Keishi Otomo’s Rurouni Kenshin trilogy enjoys a rather sterling reputation among critics and fans of Nobuhiro Watsuki’s original manga, and for good reason. Evocative set pieces, bristling fight choreography, and a more-or-less well-casted selection of principal characters combine to make the Rurouni Kenshin films some of the most visually entertaining anime films to date. And yet … something feels, well, “off” about them. Take for example the first movie, released in 2012. Every one of Rurouni Kenshin’s core strengths is offset by a lackluster, sometimes even glaring counterpoint. When the action gets heavy, poor cinematography throttles otherwise engaging swordplay, robbing the choreography of its kineticism and rendering the action choppy and hard to follow. And while the actor portrayals are for the most part enjoyable and defer to the source material, often the overblown theatricality of their introductions and later performances have all inadvertent comedy of a musical that somehow forgot to include music numbers. Condensing a multi-volume chanbara series into a trilogy of film is an understandably daunting task, and much of the aforementioned eccentricity uncharacteristic of the source material could be forgiven had the film only bothered to smooth out its many cutting-room floor inconsistencies. The role and appearances of many of the characters from the original series are significantly truncated or conflated into one another, and as a result the motivations behind their actions become inadvertent casualties in the move to live-action. Why does Udon Jin-e use the Kamiya life-avowing sword technique to impersonate the Battosai, when he has no personal reason to hold a grudge against the Kamiya dojo? Your guess is as good as mine. This and more questionable inconsistencies spring out of the initial installment and peter out through the rest of the trilogy. All that said, Rurouni Kenshin is still a serviceable adaptation with strong portrayals and solid wire-fu action that could have done with a more thoughtful approach to editing and script revision.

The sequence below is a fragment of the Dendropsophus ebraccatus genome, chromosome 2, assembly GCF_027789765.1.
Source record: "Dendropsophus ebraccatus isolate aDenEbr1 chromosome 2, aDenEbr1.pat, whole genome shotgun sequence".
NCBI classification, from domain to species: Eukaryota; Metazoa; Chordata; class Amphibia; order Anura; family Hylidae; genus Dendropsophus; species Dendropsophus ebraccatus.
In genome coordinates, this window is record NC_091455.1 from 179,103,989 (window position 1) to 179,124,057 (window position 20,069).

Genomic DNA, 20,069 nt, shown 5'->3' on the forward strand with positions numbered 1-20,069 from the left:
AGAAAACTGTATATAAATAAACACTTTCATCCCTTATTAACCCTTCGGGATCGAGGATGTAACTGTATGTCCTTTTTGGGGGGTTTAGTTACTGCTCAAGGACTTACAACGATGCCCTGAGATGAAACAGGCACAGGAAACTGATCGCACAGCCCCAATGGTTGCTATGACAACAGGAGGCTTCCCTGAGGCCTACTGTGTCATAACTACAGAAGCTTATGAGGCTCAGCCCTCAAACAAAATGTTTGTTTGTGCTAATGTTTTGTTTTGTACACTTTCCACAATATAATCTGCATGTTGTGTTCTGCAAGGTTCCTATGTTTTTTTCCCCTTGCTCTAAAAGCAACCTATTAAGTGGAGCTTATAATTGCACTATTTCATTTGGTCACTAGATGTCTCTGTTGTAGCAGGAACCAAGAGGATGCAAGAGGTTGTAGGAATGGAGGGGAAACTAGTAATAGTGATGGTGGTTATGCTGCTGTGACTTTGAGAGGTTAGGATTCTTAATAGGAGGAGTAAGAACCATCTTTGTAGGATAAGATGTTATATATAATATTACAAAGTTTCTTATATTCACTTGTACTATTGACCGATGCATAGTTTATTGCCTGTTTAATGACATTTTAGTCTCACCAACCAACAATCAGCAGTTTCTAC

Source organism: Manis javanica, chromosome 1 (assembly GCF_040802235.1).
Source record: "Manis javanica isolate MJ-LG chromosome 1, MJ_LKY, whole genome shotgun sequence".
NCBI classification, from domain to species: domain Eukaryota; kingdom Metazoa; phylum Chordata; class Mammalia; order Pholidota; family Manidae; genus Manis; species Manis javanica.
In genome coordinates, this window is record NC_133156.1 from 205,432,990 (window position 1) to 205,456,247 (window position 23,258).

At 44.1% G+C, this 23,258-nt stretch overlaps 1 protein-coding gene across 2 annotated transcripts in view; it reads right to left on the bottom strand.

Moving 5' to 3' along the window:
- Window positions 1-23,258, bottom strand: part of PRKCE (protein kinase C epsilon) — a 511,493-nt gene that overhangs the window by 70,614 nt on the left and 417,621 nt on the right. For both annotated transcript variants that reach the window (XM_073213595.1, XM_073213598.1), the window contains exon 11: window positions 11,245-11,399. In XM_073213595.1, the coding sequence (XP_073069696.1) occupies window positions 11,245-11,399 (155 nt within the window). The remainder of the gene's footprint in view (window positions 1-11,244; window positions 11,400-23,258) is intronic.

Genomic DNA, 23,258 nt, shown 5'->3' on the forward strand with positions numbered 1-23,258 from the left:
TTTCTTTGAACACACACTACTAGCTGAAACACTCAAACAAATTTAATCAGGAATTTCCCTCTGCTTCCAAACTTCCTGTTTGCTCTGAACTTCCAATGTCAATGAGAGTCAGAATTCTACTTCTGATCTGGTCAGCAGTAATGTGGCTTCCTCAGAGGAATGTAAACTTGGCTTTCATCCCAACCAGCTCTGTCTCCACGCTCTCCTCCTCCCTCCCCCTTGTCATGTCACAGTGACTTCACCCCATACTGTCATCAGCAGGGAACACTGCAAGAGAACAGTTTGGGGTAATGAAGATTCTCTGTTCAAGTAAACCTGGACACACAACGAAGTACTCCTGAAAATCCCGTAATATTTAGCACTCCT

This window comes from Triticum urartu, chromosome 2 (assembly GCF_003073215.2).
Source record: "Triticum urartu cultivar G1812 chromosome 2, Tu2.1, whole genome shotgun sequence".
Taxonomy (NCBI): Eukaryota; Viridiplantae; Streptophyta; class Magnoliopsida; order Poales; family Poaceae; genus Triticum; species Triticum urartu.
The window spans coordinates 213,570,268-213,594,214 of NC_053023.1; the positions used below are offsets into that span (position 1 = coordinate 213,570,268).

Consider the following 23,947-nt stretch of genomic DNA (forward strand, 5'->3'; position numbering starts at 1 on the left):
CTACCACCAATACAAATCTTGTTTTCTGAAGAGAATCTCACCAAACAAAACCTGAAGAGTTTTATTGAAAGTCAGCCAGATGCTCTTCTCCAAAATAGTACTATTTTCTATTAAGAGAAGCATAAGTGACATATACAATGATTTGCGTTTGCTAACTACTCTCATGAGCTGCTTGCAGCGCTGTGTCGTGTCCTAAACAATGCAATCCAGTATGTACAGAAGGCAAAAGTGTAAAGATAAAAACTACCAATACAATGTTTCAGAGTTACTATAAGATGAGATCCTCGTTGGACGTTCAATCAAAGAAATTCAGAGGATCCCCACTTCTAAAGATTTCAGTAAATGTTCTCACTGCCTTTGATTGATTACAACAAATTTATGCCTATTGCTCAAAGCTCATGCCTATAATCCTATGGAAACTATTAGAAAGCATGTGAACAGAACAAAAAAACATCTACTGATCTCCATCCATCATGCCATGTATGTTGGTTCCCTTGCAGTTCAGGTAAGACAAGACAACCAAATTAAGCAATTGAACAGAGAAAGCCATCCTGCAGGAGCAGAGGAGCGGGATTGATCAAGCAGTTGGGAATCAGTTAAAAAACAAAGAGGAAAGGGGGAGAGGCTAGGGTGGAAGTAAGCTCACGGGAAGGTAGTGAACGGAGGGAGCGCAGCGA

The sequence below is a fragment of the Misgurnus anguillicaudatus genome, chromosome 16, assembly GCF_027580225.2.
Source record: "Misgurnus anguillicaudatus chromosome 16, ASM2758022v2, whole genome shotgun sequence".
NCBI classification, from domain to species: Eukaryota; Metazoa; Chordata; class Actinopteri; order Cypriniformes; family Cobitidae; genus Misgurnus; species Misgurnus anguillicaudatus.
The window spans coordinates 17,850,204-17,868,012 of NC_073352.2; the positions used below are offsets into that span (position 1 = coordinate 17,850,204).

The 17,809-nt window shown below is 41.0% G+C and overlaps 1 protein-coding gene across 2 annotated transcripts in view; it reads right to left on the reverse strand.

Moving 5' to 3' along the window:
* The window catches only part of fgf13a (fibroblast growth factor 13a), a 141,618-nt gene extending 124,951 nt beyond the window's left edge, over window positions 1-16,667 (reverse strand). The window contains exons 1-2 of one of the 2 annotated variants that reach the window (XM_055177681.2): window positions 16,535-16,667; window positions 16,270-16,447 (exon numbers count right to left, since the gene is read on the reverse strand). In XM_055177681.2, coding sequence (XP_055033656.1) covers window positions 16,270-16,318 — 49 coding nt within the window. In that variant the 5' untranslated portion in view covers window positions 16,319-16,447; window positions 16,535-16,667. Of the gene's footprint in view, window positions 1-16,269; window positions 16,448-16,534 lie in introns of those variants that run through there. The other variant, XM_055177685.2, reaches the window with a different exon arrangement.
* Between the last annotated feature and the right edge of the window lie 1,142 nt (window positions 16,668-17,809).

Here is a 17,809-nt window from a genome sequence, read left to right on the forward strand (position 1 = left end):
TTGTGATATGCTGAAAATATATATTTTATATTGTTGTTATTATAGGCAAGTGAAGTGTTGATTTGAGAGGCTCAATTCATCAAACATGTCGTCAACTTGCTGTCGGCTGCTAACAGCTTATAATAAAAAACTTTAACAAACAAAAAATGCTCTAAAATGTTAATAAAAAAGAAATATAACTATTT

Director: Yukio Noda
Duke Togo is a man with no name, no nationality, no close ties. Only a talent for killing and a ruthless proficiency to see his assignments through to the end. Adapted from Takao Saito’s landmark crime manga, Golgo 13: Assignment Kowloon follows the exploits of master assassin “Duke Togo,” a.k.a. “Golgo 13,” a supernaturally talented sniper and martial artist who has never failed to dispatch a target. Hired by an American crime syndicate to assassinate Chou Lei Fang, a wealthy businessman and rogue member of the syndicate based out of Hong Kong, Golgo is drawn into a nest of conspiracies when his target is eliminated by a third party and is forced to go on the run in search for answers. Eccentrically paced and scored by comparison to its comparatively dour 1972 predecessor, Assignment Kowloon is an adequate treatment of its source material that hews close to the campy crime-action thrillers typical of its era. Sonny Chiba proves himself an excellent choice for the role of Duke, a taciturn loner whose code of professionalism leaves him loyal only to himself. It’s a busy if at times outlandish film with frantic editing, decently choreographed fight sequences, and a wild soundtrack that veers between playfully tongue-in-cheek and dissonant tonal insanity. The virtue of adapting Golgo 13 into a live-action film is that the series’ strength is not concentrated in any one storyline, but rather in the character of Golgo himself, allowing any would-be director to play with the concept and tone of the property’s universe without compromising the crux of its appeal. Golgo 13: Assignment Kowloon’s aptitude in developing apart from its source is proof of the franchise’s unique and for the most part untapped vitality as fodder for a modern live-action film. Assignment Kowloon is proof, if nothing else, that a new installment in the Golgo 13 series is long overdue.
Director: Shusuke Kaneko